SQL Server: + Operator

This SQL Server tutorial explains how to use the concatenate operator (+ operator) in SQL Server (Transact-SQL) with syntax and examples.


In SQL Server (Transact-SQL), the + operator allows you to concatenate 2 or more strings together.


The syntax for the + operator in SQL Server (Transact-SQL) is:

string1 + string2 + string_n

Parameters or Arguments

The first string to concatenate.
The second string to concatenate.
The nth string to concatenate.


Applies To

The + operator can be used in the following versions of SQL Server (Transact-SQL):

  • SQL Server 2017, SQL Server 2016, SQL Server 2014, SQL Server 2012, SQL Server 2008 R2, SQL Server 2008, SQL Server 2005


Let’s look at some SQL Server + operator examples and explore how to use the + operator in SQL Server (Transact-SQL).

For example:

SELECT 'TechOnTheNet' + '.com';
Result: 'TechOnTheNet.com'

SELECT 'Tech' + 'On' + 'The' + 'Net' + '.com';
Result: 'TechOnTheNet.com'

SELECT 'Tech ' + 'On ' + 'The ' + 'Net';
Result: 'Tech On The Net'

Concatenate Space Characters

When you are concatenating values together, you might want to add space characters to separate your concatenated values. Otherwise, you might get a long string with the concatenated values running together. This makes it very difficult to read the results.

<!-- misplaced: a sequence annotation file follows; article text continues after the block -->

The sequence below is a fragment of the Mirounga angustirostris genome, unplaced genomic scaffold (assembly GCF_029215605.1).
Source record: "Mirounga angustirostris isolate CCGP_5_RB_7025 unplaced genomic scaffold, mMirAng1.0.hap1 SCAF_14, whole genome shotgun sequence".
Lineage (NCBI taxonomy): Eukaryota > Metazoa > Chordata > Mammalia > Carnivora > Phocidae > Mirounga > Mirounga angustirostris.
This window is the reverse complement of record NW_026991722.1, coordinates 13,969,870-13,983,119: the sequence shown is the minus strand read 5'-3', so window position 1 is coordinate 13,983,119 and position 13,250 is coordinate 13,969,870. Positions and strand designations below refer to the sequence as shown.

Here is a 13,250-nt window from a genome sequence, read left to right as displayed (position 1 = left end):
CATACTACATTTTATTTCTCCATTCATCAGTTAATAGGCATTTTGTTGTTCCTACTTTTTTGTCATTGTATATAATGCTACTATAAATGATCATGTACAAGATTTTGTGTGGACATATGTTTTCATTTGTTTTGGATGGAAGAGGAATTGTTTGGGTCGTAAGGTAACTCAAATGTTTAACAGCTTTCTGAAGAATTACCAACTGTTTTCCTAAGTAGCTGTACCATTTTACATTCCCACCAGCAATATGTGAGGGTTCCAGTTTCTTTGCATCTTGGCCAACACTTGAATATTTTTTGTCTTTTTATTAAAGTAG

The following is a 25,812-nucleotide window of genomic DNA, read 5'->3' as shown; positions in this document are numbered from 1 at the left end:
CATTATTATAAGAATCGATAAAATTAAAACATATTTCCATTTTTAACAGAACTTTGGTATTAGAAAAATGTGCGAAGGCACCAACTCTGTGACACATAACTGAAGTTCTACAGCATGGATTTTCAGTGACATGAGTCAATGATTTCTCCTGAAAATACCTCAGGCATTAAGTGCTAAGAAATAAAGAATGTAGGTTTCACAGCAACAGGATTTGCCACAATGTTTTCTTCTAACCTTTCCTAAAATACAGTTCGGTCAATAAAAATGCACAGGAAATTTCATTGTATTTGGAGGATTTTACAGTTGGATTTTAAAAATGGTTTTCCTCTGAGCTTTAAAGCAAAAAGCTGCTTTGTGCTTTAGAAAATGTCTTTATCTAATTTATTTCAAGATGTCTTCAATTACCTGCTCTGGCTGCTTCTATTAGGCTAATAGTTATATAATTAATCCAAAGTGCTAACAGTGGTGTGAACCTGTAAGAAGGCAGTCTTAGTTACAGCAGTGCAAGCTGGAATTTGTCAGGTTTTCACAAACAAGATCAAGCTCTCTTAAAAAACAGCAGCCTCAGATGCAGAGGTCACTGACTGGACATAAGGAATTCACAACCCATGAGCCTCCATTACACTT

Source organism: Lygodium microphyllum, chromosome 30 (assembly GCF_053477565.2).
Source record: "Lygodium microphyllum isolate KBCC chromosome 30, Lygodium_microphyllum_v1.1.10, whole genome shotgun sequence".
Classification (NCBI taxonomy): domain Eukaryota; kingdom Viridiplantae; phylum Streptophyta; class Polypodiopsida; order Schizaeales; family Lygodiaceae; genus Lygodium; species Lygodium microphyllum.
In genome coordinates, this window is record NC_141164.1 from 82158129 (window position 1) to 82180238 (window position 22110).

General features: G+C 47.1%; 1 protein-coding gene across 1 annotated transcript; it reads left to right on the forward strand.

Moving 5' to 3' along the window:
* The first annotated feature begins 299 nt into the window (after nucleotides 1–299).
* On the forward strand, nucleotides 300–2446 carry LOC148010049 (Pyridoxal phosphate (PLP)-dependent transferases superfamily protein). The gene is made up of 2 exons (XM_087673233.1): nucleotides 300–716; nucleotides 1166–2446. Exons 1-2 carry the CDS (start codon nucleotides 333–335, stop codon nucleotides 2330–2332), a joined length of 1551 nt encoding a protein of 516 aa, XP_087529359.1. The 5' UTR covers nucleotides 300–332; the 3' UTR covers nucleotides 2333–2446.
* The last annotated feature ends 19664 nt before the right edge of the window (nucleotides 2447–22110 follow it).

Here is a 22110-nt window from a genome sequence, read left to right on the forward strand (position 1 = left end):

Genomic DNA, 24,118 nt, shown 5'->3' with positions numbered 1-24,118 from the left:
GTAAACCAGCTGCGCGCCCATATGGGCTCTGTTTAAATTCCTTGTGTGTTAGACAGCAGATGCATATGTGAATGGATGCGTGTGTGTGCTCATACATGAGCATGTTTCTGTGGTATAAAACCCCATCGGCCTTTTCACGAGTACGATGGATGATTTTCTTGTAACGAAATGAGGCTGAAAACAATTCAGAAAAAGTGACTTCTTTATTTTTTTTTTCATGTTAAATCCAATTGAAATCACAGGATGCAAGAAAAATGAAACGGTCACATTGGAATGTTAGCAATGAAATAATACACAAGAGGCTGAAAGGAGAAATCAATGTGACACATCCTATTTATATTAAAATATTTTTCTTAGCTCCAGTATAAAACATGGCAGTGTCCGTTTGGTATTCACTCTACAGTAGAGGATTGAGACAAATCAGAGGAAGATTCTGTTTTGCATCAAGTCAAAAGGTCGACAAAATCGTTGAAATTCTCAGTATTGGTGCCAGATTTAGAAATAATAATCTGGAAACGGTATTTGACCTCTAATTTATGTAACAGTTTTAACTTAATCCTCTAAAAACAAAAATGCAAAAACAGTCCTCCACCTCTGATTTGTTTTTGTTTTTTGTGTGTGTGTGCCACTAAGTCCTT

Let’s look at an easy example.

We can concatenate a space character using the + operator.

For example:

SELECT 'Jane' + ' ' + 'Smith';
Result: 'Jane Smith'

In this example, we have used the + operator to add a space character between the values Jane and Smith. This will prevent our values from being squished together.

Instead our result would appear as follows:

'Jane Smith'

You would more commonly use the + operator to concatenate a space character when you are concatentating multiple fields together.

For example:

SELECT first_name + ' ' + last_name AS contact_name
FROM contacts;

This example would return a result set with one column that consisted of the first_name and last_name fields (separated by a space) from the contacts table. The column in the result set would be aliased as contact_name.

Concatenate Single Quotes

Since the + operator will concatenate string values that are enclosed in single quotes, it isn’t straight forward how to add a single quote character within the result of the concatenated string.

Let’s look at a fairly easy example that shows how to add a single quote to the resulting string using the + operator.

For example:

SELECT 'Let''s' + ' learn SQL Server';
Result: 'Let's learn SQL Server'

Since our string values are enclosed in single quotes, we use 2 additional single quotes within the surrounding quotes to represent a single quotation mark in the resulting concatenated string.

If you wanted to separate out the single quote from the other string values, you could also rewrite this query as follows:

SELECT 'Let' + '''' + 's' + ' learn SQL Server';
Result: 'Let's learn SQL Server'